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Cervicogenic Headaches

Headaches have countless causes, but one headache that osteopaths can help with is cervicogenic. This refers to any headache that is caused by the neck.

cervicogenic headache

Symptoms of Cervicogenic Headaches

This type of headache is typically one sided, and does not swap sides. It originates in the back of the head, or top of the neck, and spreads forwards. It may travel over the top of the head, or come around the side. The pain can cover the ear and eye, but it is unlikely to be accompanied by sensory changes. Typically there is no visual aura as there would be with a migraine, although it’s not impossible.


Similarly to lower back pain, there can be a number of structures at work to cause a headache. More than one of these can play a role in a single headache.


Osteoarthritis can cause ongoing irritation to joints in the neck. This might present with tightness of the muscles nearby, and a recurrent headache tracking up from the same area. Arthritis in the neck is also known as cervical spondylosis.

The joints can also be irritated by their own stiffness, known as a “facet lock”. This might feel like a “need to click” pain along with the headache. If clicking is appropriate and you are happy to do so, we can manipulate your neck in clinic. In the best cases, this can give instant relief to the neck and headache. However, the pain will likely return if the cause is not identified and addressed.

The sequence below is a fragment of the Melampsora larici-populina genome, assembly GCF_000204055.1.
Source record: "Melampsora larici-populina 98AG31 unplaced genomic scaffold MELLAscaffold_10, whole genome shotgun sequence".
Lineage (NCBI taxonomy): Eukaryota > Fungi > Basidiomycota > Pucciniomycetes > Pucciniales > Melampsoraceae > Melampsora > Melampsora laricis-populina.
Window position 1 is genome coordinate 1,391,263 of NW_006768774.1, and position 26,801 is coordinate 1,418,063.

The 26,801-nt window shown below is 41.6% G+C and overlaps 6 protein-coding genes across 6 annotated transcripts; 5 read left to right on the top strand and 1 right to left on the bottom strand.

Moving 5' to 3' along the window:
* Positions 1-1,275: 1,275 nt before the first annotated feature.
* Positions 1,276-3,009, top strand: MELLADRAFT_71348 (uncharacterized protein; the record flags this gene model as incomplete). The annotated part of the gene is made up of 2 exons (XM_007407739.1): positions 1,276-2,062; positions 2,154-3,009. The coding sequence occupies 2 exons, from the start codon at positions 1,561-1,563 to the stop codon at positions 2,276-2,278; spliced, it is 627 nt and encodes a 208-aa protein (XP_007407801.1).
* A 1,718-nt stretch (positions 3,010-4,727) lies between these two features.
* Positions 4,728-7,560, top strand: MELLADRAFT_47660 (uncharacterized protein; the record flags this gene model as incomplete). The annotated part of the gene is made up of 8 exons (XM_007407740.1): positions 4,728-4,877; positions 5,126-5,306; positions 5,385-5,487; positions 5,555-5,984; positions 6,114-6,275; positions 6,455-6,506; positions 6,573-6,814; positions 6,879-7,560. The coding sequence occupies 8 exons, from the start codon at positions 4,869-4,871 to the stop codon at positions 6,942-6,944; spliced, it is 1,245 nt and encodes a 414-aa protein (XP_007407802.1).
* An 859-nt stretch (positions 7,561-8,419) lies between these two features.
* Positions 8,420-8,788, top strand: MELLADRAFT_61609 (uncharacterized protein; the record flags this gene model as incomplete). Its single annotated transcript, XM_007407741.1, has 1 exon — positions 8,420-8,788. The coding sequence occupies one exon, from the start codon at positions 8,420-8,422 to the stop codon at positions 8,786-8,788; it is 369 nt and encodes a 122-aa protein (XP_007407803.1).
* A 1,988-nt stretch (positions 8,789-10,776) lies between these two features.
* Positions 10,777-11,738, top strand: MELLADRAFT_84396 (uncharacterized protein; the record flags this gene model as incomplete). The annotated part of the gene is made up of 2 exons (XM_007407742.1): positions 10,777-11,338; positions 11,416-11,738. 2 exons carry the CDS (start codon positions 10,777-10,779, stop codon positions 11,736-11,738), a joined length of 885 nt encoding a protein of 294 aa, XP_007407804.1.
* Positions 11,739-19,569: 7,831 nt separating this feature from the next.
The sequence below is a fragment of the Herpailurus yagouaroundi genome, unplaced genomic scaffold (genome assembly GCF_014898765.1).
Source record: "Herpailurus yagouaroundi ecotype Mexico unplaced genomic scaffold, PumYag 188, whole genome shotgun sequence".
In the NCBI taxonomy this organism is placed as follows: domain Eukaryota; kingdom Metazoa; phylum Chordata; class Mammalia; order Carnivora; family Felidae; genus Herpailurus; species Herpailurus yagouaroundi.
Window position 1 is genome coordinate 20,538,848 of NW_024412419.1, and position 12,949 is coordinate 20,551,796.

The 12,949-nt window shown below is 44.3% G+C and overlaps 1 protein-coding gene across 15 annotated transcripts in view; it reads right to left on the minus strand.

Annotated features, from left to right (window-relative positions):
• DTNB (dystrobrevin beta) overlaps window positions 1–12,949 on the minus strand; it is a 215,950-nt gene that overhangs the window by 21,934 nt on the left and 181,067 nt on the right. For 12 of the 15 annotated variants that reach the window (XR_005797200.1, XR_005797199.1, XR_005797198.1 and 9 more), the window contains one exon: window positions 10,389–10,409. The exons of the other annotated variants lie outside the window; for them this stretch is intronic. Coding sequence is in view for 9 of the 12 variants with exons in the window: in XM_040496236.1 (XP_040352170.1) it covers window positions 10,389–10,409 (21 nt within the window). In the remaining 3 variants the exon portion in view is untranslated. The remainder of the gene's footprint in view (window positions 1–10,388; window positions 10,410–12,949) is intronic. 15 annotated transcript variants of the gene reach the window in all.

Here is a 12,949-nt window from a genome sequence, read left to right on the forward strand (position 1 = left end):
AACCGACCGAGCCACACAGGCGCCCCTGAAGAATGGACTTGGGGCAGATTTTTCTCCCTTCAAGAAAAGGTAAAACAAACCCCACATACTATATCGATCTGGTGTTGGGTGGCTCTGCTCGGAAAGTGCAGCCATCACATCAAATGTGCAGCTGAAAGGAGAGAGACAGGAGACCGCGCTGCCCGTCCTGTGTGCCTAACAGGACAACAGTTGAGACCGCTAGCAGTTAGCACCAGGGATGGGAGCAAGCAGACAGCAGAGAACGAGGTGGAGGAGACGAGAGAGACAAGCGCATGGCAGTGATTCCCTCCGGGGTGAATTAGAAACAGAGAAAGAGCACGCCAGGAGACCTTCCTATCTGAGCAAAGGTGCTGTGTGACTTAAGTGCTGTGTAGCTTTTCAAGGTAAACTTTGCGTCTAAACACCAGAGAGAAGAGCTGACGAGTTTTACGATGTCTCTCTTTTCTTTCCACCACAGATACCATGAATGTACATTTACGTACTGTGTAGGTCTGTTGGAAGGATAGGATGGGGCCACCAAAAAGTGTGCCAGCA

As with the lower back, nerves leaving the neck can be irritated. This can be due to compression from tissues such as a disc or muscle. Some nerves towards the top of the neck travel up to the head, so it makes sense that their irritation could cause a headache. When a nerve is irritated, it may cause pins and needles, numbness, or pain- it is possible that these symptoms may blend with your headache.


Muscles can be the first structures to be triggered when something goes wrong. If a joint is irritated, muscles will be tightened to try and protect the area. Often this is the opposite of what we want- movement is generally one of the best things we can do for pain.


Treatment itself depends on the cause. A lot of the time, managing a cervicogenic headache will mean working through the neck itself. This may include quick manipulation or gentle articulation to the joints, and massage to the muscles. Your osteopath may also give you things to help at home, such as instructions for applying heat or ice appropriately, and exercises to continue the improvement made in your sessions.

Cervicogenic headaches can be short lived but frequent. You don’t have to be in pain at the time of treatment to benefit! Part of our treatment plan will be decided by the factors we find in your pain. Maybe the muscles in your neck are tight because of a problem further down, or maybe a historic shoulder injury has changed the way you use your neck and upper back. Our treatment aims include minimising future episodes as well as providing relief at the time.

If you suffer from cervicogenic headaches, book in today.